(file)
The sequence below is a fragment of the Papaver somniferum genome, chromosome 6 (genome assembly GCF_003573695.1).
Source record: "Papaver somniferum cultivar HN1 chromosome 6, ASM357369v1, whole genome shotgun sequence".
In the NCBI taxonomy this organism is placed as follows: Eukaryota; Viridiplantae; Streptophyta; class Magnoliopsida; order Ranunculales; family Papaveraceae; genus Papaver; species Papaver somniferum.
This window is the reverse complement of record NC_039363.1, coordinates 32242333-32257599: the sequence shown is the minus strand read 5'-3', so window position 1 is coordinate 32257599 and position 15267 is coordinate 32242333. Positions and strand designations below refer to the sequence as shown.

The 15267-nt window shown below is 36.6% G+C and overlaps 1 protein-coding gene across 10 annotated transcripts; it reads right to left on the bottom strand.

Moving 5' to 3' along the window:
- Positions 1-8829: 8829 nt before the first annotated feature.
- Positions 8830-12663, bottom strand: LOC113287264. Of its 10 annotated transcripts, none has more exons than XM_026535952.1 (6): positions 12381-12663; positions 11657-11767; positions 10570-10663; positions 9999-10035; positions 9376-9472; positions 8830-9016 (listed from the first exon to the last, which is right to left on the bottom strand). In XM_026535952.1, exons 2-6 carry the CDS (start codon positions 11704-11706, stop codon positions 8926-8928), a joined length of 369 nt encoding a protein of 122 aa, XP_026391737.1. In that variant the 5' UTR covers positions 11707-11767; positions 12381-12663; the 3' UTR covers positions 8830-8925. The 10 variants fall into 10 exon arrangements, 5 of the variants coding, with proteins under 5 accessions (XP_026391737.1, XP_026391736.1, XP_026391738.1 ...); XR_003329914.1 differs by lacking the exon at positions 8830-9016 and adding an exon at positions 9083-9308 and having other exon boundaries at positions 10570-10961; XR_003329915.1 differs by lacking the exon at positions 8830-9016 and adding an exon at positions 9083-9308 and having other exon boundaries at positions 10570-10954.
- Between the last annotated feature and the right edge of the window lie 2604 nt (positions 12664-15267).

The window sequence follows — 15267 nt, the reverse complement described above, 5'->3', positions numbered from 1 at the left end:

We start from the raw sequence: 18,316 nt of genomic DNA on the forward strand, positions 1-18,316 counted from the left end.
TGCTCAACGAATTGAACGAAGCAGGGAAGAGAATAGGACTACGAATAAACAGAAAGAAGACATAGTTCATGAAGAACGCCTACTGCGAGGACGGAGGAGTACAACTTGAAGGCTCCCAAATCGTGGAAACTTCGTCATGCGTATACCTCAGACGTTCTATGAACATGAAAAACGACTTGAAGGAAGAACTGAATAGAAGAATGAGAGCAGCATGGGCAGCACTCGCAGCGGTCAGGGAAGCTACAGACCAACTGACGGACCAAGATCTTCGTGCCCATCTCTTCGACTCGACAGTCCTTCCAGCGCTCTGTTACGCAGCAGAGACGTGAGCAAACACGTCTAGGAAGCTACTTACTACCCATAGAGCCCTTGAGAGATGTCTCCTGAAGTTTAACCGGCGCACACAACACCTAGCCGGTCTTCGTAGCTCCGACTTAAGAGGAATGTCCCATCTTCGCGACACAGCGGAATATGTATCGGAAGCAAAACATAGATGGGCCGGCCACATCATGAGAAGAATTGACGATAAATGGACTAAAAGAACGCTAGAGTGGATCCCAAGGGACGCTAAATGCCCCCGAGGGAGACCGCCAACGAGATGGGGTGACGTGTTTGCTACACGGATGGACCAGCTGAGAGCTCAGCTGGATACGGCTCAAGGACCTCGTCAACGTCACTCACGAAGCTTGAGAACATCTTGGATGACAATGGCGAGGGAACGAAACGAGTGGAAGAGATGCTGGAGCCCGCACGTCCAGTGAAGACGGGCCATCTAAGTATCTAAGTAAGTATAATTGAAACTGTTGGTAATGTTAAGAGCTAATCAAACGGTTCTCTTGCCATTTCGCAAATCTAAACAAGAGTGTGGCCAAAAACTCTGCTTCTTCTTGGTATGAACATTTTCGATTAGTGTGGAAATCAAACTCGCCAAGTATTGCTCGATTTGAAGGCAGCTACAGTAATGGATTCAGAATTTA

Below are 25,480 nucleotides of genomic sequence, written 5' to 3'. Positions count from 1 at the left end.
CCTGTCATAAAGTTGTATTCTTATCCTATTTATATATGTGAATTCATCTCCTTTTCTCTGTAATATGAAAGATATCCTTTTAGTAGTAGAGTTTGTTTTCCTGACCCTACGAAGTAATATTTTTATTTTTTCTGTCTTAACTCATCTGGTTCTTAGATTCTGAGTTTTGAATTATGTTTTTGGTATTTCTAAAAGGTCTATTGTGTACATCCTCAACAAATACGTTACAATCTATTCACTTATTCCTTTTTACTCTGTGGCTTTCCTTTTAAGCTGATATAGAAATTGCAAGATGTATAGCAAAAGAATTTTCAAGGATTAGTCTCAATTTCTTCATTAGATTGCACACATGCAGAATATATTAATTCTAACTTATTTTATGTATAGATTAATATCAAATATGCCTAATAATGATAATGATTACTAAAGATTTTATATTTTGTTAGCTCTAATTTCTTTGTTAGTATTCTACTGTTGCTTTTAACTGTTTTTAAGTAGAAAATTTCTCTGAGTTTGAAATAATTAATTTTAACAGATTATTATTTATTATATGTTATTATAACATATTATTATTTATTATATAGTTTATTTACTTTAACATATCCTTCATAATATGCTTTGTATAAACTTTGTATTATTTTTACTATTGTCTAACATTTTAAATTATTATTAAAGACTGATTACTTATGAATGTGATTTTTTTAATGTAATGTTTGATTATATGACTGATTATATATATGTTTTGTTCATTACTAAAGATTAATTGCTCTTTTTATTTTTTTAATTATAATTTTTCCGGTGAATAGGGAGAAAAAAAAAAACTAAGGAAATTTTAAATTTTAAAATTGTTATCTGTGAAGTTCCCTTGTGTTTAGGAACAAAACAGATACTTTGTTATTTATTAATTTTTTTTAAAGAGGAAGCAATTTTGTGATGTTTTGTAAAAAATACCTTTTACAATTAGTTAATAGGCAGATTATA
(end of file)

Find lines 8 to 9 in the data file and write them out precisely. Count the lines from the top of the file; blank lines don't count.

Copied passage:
- Positions 8830-12663, bottom strand: LOC113287264. Of its 10 annotated transcripts, none has more exons than XM_026535952.1 (6): positions 12381-12663; positions 11657-11767; positions 10570-10663; positions 9999-10035; positions 9376-9472; positions 8830-9016 (listed from the first exon to the last, which is right to left on the bottom strand). In XM_026535952.1, exons 2-6 carry the CDS (start codon positions 11704-11706, stop codon positions 8926-8928), a joined length of 369 nt encoding a protein of 122 aa, XP_026391737.1. In that variant the 5' UTR covers positions 11707-11767; positions 12381-12663; the 3' UTR covers positions 8830-8925. The 10 variants fall into 10 exon arrangements, 5 of the variants coding, with proteins under 5 accessions (XP_026391737.1, XP_026391736.1, XP_026391738.1 ...); XR_003329914.1 differs by lacking the exon at positions 8830-9016 and adding an exon at positions 9083-9308 and having other exon boundaries at positions 10570-10961; XR_003329915.1 differs by lacking the exon at positions 8830-9016 and adding an exon at positions 9083-9308 and having other exon boundaries at positions 10570-10954.
- Between the last annotated feature and the right edge of the window lie 2604 nt (positions 12664-15267).